Wire arc additive manufacturing (WAAM) is a class of technologies suitable for producing large parts due to its high material deposition and building rates. Among the many possible materials processed by WAAM, austenitic stainless steels, e.g. 316L, are commonly employed. The structure of WAAM 316L thin parts has been studied extensively before. However, multiwalled or thick WAAM 316L parts remain largely unexplored. Hence, in this study, the microstructure of a thick 316LSi WAAM part is characterised in detail. The microstructure of the part consists of large and highly-oriented columnar grains dominated by epitaxial and competitive growth. The overlapping regions between neighbouring fusion zones contain long grains with a dominant <100> texture, which cross several layers and are aligned with the building direction. The grains' internal microstructure consists of an austenite matrix, ferrite with locally varying dendritic morphologies and dispersed oxide inclusions. The texture spatially varies across the part, and this variation is correlated to the local thermal gradient induced by the building strategy and processing conditions used during the manufacturing of the thick-walled part.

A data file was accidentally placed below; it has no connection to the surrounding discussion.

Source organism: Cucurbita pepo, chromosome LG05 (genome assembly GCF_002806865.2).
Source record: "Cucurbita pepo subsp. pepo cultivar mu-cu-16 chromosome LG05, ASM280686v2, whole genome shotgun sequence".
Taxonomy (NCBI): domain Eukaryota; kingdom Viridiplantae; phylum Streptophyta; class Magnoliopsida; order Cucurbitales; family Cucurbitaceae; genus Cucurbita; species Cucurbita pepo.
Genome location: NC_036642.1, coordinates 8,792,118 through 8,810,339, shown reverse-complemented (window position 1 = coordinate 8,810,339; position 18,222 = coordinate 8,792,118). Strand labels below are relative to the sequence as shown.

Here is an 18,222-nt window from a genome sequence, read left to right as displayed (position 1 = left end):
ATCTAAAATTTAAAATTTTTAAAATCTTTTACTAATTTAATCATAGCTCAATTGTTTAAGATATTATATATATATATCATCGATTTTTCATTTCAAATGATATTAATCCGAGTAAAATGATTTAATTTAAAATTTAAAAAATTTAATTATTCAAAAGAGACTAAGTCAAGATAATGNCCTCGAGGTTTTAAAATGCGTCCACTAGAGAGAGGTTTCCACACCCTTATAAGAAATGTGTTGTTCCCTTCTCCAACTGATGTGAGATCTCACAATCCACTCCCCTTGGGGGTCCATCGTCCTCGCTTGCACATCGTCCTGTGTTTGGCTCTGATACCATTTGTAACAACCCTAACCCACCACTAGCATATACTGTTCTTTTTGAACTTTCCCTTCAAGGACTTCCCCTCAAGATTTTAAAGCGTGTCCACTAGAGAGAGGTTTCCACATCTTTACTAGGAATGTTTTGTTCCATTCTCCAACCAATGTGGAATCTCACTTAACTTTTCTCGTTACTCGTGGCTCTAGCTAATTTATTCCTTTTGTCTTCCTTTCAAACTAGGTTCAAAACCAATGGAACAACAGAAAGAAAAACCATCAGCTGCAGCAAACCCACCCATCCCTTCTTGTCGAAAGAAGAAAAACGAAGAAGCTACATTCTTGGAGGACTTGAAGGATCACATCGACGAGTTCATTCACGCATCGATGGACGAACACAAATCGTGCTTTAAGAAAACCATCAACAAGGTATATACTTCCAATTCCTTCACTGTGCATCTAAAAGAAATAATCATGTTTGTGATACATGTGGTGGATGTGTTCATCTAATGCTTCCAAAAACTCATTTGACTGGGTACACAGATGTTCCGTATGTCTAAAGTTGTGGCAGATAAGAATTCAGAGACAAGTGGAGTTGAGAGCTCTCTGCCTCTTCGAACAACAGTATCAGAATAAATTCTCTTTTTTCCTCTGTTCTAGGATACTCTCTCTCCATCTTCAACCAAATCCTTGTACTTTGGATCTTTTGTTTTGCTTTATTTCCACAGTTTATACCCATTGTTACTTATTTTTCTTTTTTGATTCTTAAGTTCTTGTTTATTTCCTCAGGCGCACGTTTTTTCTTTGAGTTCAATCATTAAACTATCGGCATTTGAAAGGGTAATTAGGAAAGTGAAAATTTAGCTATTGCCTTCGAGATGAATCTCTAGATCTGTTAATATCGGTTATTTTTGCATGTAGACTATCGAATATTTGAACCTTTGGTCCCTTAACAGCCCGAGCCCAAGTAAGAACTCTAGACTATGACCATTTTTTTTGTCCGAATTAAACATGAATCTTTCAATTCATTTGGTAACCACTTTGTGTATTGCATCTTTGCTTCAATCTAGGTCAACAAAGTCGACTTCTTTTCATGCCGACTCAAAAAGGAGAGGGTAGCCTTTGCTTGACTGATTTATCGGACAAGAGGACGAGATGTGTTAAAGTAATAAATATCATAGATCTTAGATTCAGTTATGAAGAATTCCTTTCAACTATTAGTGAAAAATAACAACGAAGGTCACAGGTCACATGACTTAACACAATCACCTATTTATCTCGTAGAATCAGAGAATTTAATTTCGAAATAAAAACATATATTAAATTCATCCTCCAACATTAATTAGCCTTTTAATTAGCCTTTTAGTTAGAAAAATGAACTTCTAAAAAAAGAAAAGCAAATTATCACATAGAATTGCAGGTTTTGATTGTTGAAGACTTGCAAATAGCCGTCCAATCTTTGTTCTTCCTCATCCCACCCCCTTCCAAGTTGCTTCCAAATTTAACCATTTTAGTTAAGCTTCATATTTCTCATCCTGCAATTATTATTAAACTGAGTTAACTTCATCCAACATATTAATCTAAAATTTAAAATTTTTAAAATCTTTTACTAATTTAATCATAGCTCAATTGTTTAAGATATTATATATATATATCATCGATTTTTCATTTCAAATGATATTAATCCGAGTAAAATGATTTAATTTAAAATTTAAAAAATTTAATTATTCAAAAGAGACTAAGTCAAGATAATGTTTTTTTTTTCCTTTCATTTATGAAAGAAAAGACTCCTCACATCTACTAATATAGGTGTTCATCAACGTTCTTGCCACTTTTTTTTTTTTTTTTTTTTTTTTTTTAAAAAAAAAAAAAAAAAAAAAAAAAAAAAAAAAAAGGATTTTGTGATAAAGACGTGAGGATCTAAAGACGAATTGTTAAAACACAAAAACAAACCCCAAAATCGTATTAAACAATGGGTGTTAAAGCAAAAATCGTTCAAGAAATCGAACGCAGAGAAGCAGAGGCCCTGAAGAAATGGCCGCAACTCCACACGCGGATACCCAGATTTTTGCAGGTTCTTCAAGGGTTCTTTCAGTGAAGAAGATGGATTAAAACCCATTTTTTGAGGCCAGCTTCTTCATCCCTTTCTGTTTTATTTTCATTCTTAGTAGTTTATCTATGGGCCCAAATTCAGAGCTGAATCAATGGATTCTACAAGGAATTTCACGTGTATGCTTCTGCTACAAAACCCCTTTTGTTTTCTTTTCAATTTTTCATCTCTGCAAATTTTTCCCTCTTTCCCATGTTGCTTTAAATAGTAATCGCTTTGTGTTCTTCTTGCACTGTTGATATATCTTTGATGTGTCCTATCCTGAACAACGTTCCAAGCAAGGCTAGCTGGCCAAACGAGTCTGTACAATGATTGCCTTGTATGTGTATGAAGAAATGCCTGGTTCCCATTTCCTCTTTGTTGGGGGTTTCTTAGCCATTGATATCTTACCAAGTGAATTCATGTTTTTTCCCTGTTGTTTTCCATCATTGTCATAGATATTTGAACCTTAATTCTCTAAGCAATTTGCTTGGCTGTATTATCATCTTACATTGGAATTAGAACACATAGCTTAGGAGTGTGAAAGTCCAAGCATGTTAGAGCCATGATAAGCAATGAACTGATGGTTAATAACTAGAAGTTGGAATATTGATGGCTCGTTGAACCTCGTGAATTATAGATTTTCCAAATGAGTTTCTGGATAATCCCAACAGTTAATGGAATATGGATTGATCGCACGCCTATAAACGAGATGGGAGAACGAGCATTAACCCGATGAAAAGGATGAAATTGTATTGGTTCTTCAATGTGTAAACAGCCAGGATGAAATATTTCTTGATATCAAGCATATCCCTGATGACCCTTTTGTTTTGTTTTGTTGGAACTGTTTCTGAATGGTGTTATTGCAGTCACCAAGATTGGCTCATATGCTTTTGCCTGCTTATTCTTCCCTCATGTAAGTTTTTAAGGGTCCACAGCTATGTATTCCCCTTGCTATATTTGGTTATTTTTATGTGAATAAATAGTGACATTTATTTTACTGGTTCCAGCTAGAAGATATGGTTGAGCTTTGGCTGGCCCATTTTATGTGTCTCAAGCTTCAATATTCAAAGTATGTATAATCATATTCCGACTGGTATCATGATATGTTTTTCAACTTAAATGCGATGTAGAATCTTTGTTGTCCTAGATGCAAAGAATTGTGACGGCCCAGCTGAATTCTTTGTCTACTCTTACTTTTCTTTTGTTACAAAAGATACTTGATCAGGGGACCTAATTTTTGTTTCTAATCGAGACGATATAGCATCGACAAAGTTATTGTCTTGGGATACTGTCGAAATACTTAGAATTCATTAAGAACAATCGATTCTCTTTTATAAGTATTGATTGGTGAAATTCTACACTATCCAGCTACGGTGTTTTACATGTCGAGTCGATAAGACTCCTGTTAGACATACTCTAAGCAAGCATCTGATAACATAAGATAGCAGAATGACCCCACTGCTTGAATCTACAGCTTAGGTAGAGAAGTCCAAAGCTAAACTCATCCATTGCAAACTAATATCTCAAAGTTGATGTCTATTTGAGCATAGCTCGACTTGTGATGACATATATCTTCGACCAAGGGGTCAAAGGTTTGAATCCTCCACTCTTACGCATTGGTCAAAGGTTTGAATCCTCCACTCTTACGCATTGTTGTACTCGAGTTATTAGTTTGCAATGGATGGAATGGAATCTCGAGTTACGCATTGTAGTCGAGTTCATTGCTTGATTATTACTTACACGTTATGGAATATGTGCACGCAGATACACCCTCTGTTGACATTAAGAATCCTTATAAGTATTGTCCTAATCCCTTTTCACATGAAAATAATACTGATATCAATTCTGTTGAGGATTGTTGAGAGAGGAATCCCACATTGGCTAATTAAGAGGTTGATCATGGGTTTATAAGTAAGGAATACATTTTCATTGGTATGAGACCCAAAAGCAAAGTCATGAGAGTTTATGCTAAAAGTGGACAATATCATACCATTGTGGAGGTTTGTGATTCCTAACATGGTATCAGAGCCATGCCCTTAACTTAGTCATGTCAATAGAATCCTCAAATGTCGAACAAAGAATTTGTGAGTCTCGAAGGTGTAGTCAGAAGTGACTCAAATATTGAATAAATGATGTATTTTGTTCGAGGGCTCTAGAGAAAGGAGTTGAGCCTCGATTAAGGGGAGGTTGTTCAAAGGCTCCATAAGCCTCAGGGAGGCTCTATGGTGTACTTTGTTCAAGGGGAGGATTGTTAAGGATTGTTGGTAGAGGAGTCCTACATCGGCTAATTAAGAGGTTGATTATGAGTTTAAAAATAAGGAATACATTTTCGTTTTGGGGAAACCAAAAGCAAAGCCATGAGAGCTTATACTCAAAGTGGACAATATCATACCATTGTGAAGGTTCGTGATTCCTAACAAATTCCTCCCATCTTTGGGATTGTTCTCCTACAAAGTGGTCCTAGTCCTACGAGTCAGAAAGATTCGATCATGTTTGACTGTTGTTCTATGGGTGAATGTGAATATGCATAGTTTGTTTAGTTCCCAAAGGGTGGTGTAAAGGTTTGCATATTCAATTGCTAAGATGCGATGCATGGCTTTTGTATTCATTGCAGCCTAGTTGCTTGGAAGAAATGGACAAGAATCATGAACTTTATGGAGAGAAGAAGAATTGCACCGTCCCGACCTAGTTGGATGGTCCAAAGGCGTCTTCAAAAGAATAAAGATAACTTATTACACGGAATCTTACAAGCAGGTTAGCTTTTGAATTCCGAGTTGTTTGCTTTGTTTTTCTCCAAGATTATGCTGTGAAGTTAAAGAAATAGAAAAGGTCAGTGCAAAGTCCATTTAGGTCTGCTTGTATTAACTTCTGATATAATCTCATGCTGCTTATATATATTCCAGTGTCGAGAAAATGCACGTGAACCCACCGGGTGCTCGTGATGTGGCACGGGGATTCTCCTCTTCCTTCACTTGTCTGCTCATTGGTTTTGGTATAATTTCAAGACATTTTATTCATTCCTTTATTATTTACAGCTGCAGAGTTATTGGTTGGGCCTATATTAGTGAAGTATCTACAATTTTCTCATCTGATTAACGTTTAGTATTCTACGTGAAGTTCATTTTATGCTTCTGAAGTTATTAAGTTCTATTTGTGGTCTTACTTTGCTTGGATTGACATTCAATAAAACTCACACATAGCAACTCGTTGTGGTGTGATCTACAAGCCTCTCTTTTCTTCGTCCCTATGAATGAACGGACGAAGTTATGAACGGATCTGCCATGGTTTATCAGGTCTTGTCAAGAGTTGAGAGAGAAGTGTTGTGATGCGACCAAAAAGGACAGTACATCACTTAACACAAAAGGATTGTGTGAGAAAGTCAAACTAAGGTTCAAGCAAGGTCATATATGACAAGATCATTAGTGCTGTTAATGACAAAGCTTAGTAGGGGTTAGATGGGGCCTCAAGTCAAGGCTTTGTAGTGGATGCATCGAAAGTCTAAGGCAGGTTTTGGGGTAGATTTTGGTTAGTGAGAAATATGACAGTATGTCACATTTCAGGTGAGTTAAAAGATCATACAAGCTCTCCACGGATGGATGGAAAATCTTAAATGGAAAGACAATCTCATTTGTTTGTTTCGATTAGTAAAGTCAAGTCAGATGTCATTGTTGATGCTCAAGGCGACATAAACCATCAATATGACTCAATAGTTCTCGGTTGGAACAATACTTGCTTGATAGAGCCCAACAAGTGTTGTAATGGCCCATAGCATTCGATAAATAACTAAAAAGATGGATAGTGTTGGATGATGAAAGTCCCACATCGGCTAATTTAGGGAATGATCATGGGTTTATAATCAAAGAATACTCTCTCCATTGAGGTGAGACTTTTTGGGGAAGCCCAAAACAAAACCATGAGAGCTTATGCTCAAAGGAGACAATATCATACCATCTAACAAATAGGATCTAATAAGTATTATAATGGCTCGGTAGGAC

Bibliographical noteFunding Information:
This research was carried out under project number P16-46/S17024f, which is part of the Aim2XL program, in the framework of the Partnership Program of the Materials innovation institute M2i ( www.m2i.nl ) and the Netherlands Organization for Scientific Research ( www.nwo.nl ). The research was conducted in collaboration with industrial partners and supported by the Rotterdam Fieldlab Additive Manufacturing BV (RAMLAB) , www.ramlab.com .
- Spatial variations
- Stainless steel
- Wire arc additive manufacturing